This will be very similar to above but gives it a bit more shape.

.tear {
  width: 50px;
  height: 50px;
  border-radius: 80% 0 55% 50% / 55% 0 80% 50%;
  border: 3px solid black;
  transform: rotate(-45deg);
  margin-top: 20px;
}
<div class="tear"></div>

  • 62
    CSS is the wrong tool for the job – zzzzBov Jun 8 '15 at 15:48
  • 12
    @zzzzBov Using CSS for images and sprites is common use. It is a very minimal piece of code to generate a generic "Image". I believe it is appropriate because it is usable within the questions spec of being usable on a web page. – Stewartside Jun 8 '15 at 15:59
  • 13
    @zzzzBov: CSS is perfectly fine for shapes. Who's to say what such shape is used for? semantically an image - OP has clearly stated they do not wish to use an image, otherwise why else would such a question be asked? – jbutler483 Jun 8 '15 at 16:00
  • 46
    @jbutler483, "CSS is perfectly fine for shapes" no, it's awful. Just because you can doesn't mean you should. It introduces all sorts of garbage in markup, and is a tedious mess to maintain. Images are much simpler to maintain as they are easily separated into their own individual self-contained file. – zzzzBov Jun 8 '15 at 16:53
  • 18
    'Garbage in the markup' occurs when you use bootstrap, or font awesome icons. Seriously, I think you're going a bit over the top for the likes of this when (quite obviously) this can be achieved using a border radius declaration. But hay, who's to tell you not to use images? – jbutler483 Jun 9 '15 at 8:08
87

Your main issue with your CSS code was:

  1. You used a different height than width
  2. You haven't rotated the correct angle size

So, by 'fixing' these issues, you would generate:

.tear {
  display: inline-block;
  transform: rotate(-45deg);
  border: 5px solid green;
  width: 100px;
  height: 100px;
  border-top-left-radius: 50%;
  border-bottom-left-radius: 50%;
  border-bottom-right-radius: 50%;
}
/***for demo only***/

.tear {
  margin: 50px;
}
<div class="tear">
</div>

Please also note to save on CSS length, you could re-write your border-radius properties to:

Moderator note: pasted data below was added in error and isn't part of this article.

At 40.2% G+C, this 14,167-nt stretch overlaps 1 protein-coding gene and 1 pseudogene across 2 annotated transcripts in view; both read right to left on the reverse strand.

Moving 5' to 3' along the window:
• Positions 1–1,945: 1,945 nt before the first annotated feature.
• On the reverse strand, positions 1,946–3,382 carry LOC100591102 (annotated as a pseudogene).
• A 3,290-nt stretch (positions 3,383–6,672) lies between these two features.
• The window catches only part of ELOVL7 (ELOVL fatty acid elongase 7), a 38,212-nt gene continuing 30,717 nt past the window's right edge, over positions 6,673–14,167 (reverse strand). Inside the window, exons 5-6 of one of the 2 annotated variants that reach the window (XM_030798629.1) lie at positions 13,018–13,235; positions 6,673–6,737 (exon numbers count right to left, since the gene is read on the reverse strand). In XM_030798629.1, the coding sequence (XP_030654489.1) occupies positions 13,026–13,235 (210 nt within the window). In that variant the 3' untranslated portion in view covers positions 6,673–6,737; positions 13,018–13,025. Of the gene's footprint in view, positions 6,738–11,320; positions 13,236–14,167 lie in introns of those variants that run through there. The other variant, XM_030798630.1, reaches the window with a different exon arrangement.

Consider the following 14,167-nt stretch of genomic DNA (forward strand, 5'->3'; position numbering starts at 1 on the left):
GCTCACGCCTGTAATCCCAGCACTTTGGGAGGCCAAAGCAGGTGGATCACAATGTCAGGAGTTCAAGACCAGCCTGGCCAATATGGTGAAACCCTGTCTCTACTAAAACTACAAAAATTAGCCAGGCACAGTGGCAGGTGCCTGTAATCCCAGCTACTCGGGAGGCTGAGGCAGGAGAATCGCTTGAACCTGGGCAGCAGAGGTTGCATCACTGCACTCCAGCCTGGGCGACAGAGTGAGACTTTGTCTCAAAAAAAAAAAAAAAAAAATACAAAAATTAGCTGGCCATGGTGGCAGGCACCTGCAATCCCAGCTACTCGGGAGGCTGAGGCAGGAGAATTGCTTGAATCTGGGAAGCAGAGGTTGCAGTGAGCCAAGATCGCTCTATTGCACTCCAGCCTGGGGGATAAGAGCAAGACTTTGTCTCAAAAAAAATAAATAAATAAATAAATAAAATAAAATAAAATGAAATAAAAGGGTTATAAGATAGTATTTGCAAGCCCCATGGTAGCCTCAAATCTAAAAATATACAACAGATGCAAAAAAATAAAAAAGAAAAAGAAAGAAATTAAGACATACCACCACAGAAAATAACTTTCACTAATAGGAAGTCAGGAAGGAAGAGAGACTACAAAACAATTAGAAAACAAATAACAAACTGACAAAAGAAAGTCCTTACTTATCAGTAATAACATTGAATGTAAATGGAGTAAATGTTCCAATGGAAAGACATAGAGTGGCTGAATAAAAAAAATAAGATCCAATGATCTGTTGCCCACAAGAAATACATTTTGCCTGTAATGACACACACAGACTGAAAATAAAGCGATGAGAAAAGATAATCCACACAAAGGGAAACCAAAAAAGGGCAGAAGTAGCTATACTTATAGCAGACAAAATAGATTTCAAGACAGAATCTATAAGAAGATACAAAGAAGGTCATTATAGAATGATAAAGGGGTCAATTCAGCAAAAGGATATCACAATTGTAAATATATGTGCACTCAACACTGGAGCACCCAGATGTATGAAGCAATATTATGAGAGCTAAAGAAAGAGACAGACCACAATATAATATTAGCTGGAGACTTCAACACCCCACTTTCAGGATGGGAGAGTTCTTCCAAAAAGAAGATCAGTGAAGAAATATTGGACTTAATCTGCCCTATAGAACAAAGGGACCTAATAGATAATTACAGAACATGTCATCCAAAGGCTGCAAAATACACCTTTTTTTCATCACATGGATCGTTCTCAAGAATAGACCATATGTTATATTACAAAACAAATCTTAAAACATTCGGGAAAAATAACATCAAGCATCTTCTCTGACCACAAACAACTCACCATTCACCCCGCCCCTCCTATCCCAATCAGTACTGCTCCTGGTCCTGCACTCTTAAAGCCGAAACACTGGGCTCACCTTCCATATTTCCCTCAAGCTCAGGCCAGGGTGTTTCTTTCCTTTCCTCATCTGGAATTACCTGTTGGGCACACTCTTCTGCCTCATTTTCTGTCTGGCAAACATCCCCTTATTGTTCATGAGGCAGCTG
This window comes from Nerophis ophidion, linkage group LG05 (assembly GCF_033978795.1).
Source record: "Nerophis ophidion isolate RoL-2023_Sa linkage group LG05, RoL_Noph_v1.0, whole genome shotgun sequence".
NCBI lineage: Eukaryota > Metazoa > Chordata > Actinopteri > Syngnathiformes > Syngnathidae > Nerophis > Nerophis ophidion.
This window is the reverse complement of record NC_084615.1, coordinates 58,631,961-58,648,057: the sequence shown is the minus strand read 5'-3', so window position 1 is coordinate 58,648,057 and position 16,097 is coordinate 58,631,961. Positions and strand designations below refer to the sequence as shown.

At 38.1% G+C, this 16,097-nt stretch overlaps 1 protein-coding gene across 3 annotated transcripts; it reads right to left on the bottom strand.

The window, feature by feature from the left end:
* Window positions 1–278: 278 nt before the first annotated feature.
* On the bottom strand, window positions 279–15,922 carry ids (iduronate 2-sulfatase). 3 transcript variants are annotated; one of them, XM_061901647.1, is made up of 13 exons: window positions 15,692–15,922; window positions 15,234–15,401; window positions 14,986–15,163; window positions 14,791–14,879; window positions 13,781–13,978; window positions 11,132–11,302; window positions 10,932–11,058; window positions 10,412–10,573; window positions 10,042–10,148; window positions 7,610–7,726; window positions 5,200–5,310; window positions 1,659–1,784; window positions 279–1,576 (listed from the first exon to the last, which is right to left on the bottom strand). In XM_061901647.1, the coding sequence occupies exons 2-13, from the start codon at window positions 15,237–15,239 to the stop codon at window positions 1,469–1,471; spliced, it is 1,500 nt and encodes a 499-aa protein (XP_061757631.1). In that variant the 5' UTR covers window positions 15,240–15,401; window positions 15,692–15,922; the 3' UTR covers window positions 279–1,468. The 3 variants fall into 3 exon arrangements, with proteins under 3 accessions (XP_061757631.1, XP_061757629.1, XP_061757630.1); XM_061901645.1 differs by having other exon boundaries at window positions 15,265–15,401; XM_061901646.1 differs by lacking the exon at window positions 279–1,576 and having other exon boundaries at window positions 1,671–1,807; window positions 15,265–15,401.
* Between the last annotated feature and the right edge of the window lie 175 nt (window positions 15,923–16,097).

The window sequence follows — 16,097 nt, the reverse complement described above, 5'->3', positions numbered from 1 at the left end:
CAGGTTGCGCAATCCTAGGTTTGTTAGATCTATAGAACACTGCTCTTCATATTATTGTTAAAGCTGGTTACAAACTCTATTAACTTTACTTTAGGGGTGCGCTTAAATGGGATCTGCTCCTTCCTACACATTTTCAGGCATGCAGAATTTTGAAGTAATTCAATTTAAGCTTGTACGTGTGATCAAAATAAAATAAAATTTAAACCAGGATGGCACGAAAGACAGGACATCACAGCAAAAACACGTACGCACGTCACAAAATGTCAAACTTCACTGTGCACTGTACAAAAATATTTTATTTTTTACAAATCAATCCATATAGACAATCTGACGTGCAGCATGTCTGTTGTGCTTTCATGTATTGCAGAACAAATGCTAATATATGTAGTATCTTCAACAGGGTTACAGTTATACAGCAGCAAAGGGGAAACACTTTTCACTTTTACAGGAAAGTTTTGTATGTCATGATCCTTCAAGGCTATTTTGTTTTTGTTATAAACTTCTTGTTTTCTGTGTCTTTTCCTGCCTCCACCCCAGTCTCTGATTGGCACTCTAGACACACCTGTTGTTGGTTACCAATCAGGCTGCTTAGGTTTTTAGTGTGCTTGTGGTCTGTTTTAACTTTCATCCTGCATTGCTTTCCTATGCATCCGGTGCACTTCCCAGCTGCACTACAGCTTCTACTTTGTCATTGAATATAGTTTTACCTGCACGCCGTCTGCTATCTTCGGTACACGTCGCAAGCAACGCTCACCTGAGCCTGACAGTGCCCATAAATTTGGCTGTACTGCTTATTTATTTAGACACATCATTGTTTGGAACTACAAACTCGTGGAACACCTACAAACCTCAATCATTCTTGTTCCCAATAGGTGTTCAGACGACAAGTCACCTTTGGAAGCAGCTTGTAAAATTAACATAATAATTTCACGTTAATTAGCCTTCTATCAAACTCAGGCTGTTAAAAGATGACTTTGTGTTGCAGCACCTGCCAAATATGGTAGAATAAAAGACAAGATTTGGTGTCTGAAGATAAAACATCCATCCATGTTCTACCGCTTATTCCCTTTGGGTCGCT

border-radius: 50% 0 50% 50%;

this could be enhanced with pseudo elements as shown in this fiddle

Alternatives

I found this by Vinay Challuru on codepen.

Please note that with the logic here, I was able to create the SVG to nearly any possible build shape/etc. For example, a quick output was:

<svg viewBox='0 0 400 400'>
  <path fill="none" stroke="#333" stroke-width="5" d="M200,40 C200,115 280,180 280,240 A80,80,0 0,1,120,240 C120,180 200,115 200,40" stroke-linejoin='miter'></path>
</svg>

It's using an SVG and allows you to alter the shape in multiple ways, having the ability to alter its shape to the desired result:

var SVG = function() {
  this.element = document.getElementsByTagName("svg")[0];
  this.namespace = "http://www.w3.org/2000/svg";
  this.width = 400;
  this.height = 400;
}

/****Let's initialise our SVG ready to draw our shape****/
var svg = new SVG();

/****This sets up the user interface - we've included the script for this as an external library for the codepen****/
var gui = new dat.GUI();

/****Here's where the code to create the shape begins!****/
var Teardrop = function() {
  this.x = svg.width * 0.5;
  this.y = svg.height * 0.1;
  this.width = svg.width * 0.4;
  this.triangleHeight = svg.height * 0.5;
  this.yCP1 = svg.height * 0.2;
  this.yCP2 = svg.height * 0.45;
  this.element = null;
  this.ctrlPoints = [];
  this.anchors = [];
  this.fill = "none";
  this.stroke = "#333";
  this.strokeWidth = 2;
  this.showCtrlPoints = true;
  this.init();
}

Teardrop.prototype.init = function() {
  this.element = document.createElementNS(svg.namespace, "path");
  svg.element.appendChild(this.element);
  this.element.setAttribute("fill", this.fill);
  this.element.setAttribute("stroke", this.stroke);
  this.element.setAttribute("stroke-width", this.strokeWidth);

  for (var i = 0; i < 3; i++) {
    this.ctrlPoints.push(document.createElementNS(svg.namespace, "circle"));
    svg.element.appendChild(this.ctrlPoints[i]);

    this.ctrlPoints[i].setAttribute("fill", this.fill);
    this.ctrlPoints[i].setAttribute("stroke", 'red');